New sophisticated RAT in town: FatalRat analysis

August 2, 2021  |  Ofer Caspi

This blog was written by Ofer Caspi and Javi Ruiz.


AT&T Alien Labs™ has recently observed the presence of a new remote access trojan (RAT) malware in its threat analysis systems. The malware, known as FatalRAT (Firstly named by @c3rb3ru5d3d53c), appears to be distributed via forums and Telegram channels, hidden in download links that attempt to lure the user via software or media articles.

Key takeaways:

  • AT&T Alien Labs performed a malware analysis of the FatalRAT threat.
  • We have observed a new spreading mechanism via Telegram channels.
  • Analyzed samples are capable of performing defense evasion techniques, obtaining system persistence, logging user keystrokes, collecting system information, exfiltrating over encrypted command and control (C&C) channel.


FatalRAT is a remote access trojan with a wide set of capabilities that can be executed remotely by an attacker. The malware runs several tests before fully infecting a system, checking the existence of multiple virtual machine products, disk space, number of physical processors, and more (T1497.001).

Fatalrat analysis

Figure 1. AntiVM techniques from a system report.

One of the tests run by FatalRAT involves checking for existence of virtual machine services, as shown in figure 2.

antivm techniquesFigure 2. AntiVM techniques includes searching for services.

Another includes querying the registry, as shown in figure 3.

FatalRAT registry

Figure 3. AntiVM techniques - registry check.

If the machine passes the malware AntiVM tests, FatalRAT will then starts its malicious activity.

First, it decrypts each of the configuration strings separately (T1027). These configuration strings include the Command and Control (C&C) address, new malware file name, service name, and other settings.

FatalRAT decryption

Figure 4. Decrypting configuration strings.

Figure 5 shows the routine used by FatalRAT for decrypting strings. 

FatalRAT decryption strings

Figure 5. Strings decryption routine.

The malware will disable the ability to lock the computer by using CTRL+ALT+DELETE. For this purpose, the registry key DisableLockWorkstation is set to “1” as shown in figure 6 (T1112).

FatalRAT disable lockdown

Figure 6. Disable computer lockdown.

After the computer lockdown is disabled, the malware activates a keylogger (T1056.001). See figure 7.

FatalRAT keylogger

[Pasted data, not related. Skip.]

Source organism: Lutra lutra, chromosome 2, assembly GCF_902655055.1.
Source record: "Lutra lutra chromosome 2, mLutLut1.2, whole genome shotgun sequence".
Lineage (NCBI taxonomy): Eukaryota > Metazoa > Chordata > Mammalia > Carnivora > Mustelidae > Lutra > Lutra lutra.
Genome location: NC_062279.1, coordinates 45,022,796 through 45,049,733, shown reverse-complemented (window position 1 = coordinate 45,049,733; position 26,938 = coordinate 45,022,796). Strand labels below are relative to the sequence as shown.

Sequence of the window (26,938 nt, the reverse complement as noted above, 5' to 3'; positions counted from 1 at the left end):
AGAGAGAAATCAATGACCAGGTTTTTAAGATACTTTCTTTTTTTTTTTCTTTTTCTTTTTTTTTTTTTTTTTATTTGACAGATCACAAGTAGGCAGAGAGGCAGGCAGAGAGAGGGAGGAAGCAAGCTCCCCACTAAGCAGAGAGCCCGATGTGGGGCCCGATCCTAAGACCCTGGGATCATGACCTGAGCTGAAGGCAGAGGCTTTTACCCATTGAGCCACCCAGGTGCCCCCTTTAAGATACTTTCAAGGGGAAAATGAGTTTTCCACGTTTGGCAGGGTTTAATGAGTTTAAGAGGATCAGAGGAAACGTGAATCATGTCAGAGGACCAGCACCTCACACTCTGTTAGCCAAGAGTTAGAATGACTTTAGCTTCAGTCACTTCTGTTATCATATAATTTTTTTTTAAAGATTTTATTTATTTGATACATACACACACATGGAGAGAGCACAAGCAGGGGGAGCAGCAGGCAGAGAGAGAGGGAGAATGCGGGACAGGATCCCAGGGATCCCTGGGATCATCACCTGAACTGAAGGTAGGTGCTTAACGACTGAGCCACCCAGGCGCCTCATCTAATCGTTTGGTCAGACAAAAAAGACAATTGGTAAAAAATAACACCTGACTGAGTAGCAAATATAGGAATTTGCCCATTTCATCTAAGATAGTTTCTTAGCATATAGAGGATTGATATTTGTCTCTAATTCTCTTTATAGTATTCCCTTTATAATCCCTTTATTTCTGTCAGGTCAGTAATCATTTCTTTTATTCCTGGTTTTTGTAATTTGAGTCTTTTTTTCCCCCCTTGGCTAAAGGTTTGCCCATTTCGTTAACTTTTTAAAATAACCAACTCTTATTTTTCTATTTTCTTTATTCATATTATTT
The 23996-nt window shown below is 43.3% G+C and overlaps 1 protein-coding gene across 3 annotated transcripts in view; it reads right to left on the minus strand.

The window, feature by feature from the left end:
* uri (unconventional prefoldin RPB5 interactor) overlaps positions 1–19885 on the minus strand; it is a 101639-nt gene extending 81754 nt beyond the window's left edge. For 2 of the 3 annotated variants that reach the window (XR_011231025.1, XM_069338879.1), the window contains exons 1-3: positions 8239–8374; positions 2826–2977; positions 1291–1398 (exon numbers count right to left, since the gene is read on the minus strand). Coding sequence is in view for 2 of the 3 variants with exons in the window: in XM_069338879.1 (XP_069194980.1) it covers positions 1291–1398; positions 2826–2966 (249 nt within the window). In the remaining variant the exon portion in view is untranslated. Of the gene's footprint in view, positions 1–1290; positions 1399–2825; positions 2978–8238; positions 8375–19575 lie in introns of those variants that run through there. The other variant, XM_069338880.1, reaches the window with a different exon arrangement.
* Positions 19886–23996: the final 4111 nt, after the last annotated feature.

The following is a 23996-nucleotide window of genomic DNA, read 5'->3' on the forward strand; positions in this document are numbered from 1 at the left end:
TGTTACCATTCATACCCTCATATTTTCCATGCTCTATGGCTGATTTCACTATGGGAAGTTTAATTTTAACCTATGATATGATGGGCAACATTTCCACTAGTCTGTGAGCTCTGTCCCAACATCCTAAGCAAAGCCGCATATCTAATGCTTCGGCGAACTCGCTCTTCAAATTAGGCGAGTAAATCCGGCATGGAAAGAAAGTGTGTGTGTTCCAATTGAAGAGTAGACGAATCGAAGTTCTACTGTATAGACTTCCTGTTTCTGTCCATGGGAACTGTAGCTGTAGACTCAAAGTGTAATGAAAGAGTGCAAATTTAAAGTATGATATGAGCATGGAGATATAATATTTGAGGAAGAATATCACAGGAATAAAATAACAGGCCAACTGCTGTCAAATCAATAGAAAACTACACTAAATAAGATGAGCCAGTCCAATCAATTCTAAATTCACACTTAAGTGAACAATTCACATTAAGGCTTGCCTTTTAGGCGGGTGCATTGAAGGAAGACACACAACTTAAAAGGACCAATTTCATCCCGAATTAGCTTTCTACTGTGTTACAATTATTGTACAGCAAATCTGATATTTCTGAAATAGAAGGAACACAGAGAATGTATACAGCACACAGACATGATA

Figure 7. FatalRat keylogger.

FatalRat can persist either by modifying the registry (T1547.001) or by creating a new service (T1569.002). If persistence is done by modifying the registry, it will create the value 'Software\Microsoft\Windows\CurrentVersion\Run\SVP7' to execute the malware at boot time. When using setting service for persistence, FatalRat will retrieve the description from its configuration as seen above in figure 4.

FatalRAT registry persistence

Figure 8. FatalRat registry persistence.

The malware collects information from an infected machine and sends it to the C&C (T1020), as shown in figure 9. This includes external IP address, username, and other information about the victim.

Additionally, as a defense evasion technique, FatalRAT identifies all security products running on the machine by iterating through all running processes and searching for the existence of a predefined list of security products (T1562.001), as shown in figure 10.

FatalRAT collecting information

Figure 9. Collecting information.

security product search

Figure 10. Security product process search.

Furthermore, to make it easier for the attacker to detect which security products are installed, it will convert the process name above to a product name before sending the list to the C&C. See figure 11.

security product name

Figure 11. Security product process to name.

To communicate back to the C&C, the malware uses an arithmetic routine to encrypt the data sent between the victim and the attacker. This encryption includes a one-byte XOR key and the addition of a constant to the obtained value (121 in this case) (T1573.001). See figure 12.

FatalRat c&c server

Figure 12. C&C communication decrypting routine.

The encrypted message is then sent to the C&C as seen in the config from figure 4 through port 8081.

FatalRAT communication with c&c

Figure 13. Encrypted communication between infected host and C&C.

The malware then waits for the attacker’s commands, of which it supports a wide range. For example, it has several routines to handle different browsers. Some of these routines include deleting user info for specific browsers (Edge, 360Secure Browser, QQBrowser, SogouBrowser, and Firefox). For Chrome, it will query for user info and then delete the content. Deleting saved information will force the user to input, for example, user and password which the malware can capture with its keylogger. (T1119)